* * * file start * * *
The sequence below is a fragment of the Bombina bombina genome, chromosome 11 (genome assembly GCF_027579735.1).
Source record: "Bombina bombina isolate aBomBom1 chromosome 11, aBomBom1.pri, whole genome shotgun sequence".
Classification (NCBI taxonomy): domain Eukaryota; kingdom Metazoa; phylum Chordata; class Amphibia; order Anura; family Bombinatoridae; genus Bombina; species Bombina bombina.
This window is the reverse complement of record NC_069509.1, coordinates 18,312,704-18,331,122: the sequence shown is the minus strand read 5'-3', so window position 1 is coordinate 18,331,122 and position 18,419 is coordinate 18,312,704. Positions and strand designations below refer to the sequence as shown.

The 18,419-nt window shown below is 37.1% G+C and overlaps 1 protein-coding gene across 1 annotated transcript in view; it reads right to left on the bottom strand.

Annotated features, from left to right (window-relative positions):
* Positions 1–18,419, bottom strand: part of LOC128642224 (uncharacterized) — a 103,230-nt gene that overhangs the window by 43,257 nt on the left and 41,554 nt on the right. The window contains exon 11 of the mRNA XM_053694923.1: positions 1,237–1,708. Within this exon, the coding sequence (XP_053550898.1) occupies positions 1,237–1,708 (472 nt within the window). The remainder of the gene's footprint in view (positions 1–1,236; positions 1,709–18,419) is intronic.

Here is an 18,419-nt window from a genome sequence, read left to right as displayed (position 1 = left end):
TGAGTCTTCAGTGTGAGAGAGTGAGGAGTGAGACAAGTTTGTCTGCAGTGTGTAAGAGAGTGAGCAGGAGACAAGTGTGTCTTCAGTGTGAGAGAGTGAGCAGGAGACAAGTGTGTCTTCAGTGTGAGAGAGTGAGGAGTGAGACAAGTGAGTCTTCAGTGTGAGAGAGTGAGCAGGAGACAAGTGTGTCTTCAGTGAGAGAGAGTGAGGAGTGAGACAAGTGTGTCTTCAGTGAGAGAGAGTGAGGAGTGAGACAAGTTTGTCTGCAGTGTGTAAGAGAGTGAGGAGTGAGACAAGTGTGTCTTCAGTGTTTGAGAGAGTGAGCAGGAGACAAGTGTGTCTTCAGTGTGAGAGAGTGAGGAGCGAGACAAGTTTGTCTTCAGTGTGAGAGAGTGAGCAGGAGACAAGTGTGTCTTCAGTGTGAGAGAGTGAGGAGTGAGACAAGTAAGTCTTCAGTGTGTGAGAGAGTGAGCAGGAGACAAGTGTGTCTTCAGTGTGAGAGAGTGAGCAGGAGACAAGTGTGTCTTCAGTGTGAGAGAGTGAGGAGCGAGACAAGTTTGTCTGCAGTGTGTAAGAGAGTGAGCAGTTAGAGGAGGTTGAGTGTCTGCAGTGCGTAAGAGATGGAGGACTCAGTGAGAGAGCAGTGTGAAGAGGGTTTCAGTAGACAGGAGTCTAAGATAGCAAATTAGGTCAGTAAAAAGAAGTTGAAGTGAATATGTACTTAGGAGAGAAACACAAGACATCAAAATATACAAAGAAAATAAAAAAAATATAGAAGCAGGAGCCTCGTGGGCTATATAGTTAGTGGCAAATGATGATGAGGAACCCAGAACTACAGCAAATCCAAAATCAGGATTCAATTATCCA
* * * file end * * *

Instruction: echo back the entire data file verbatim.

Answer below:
The sequence below is a fragment of the Bombina bombina genome, chromosome 11 (genome assembly GCF_027579735.1).
Source record: "Bombina bombina isolate aBomBom1 chromosome 11, aBomBom1.pri, whole genome shotgun sequence".
Classification (NCBI taxonomy): domain Eukaryota; kingdom Metazoa; phylum Chordata; class Amphibia; order Anura; family Bombinatoridae; genus Bombina; species Bombina bombina.
This window is the reverse complement of record NC_069509.1, coordinates 18,312,704-18,331,122: the sequence shown is the minus strand read 5'-3', so window position 1 is coordinate 18,331,122 and position 18,419 is coordinate 18,312,704. Positions and strand designations below refer to the sequence as shown.

The 18,419-nt window shown below is 37.1% G+C and overlaps 1 protein-coding gene across 1 annotated transcript in view; it reads right to left on the bottom strand.

Annotated features, from left to right (window-relative positions):
* Positions 1–18,419, bottom strand: part of LOC128642224 (uncharacterized) — a 103,230-nt gene that overhangs the window by 43,257 nt on the left and 41,554 nt on the right. The window contains exon 11 of the mRNA XM_053694923.1: positions 1,237–1,708. Within this exon, the coding sequence (XP_053550898.1) occupies positions 1,237–1,708 (472 nt within the window). The remainder of the gene's footprint in view (positions 1–1,236; positions 1,709–18,419) is intronic.

Here is an 18,419-nt window from a genome sequence, read left to right as displayed (position 1 = left end):
TGAGTCTTCAGTGTGAGAGAGTGAGGAGTGAGACAAGTTTGTCTGCAGTGTGTAAGAGAGTGAGCAGGAGACAAGTGTGTCTTCAGTGTGAGAGAGTGAGCAGGAGACAAGTGTGTCTTCAGTGTGAGAGAGTGAGGAGTGAGACAAGTGAGTCTTCAGTGTGAGAGAGTGAGCAGGAGACAAGTGTGTCTTCAGTGAGAGAGAGTGAGGAGTGAGACAAGTGTGTCTTCAGTGAGAGAGAGTGAGGAGTGAGACAAGTTTGTCTGCAGTGTGTAAGAGAGTGAGGAGTGAGACAAGTGTGTCTTCAGTGTTTGAGAGAGTGAGCAGGAGACAAGTGTGTCTTCAGTGTGAGAGAGTGAGGAGCGAGACAAGTTTGTCTTCAGTGTGAGAGAGTGAGCAGGAGACAAGTGTGTCTTCAGTGTGAGAGAGTGAGGAGTGAGACAAGTAAGTCTTCAGTGTGTGAGAGAGTGAGCAGGAGACAAGTGTGTCTTCAGTGTGAGAGAGTGAGCAGGAGACAAGTGTGTCTTCAGTGTGAGAGAGTGAGGAGCGAGACAAGTTTGTCTGCAGTGTGTAAGAGAGTGAGCAGTTAGAGGAGGTTGAGTGTCTGCAGTGCGTAAGAGATGGAGGACTCAGTGAGAGAGCAGTGTGAAGAGGGTTTCAGTAGACAGGAGTCTAAGATAGCAAATTAGGTCAGTAAAAAGAAGTTGAAGTGAATATGTACTTAGGAGAGAAACACAAGACATCAAAATATACAAAGAAAATAAAAAAAATATAGAAGCAGGAGCCTCGTGGGCTATATAGTTAGTGGCAAATGATGATGAGGAACCCAGAACTACAGCAAATCCAAAATCAGGATTCAATTATCCA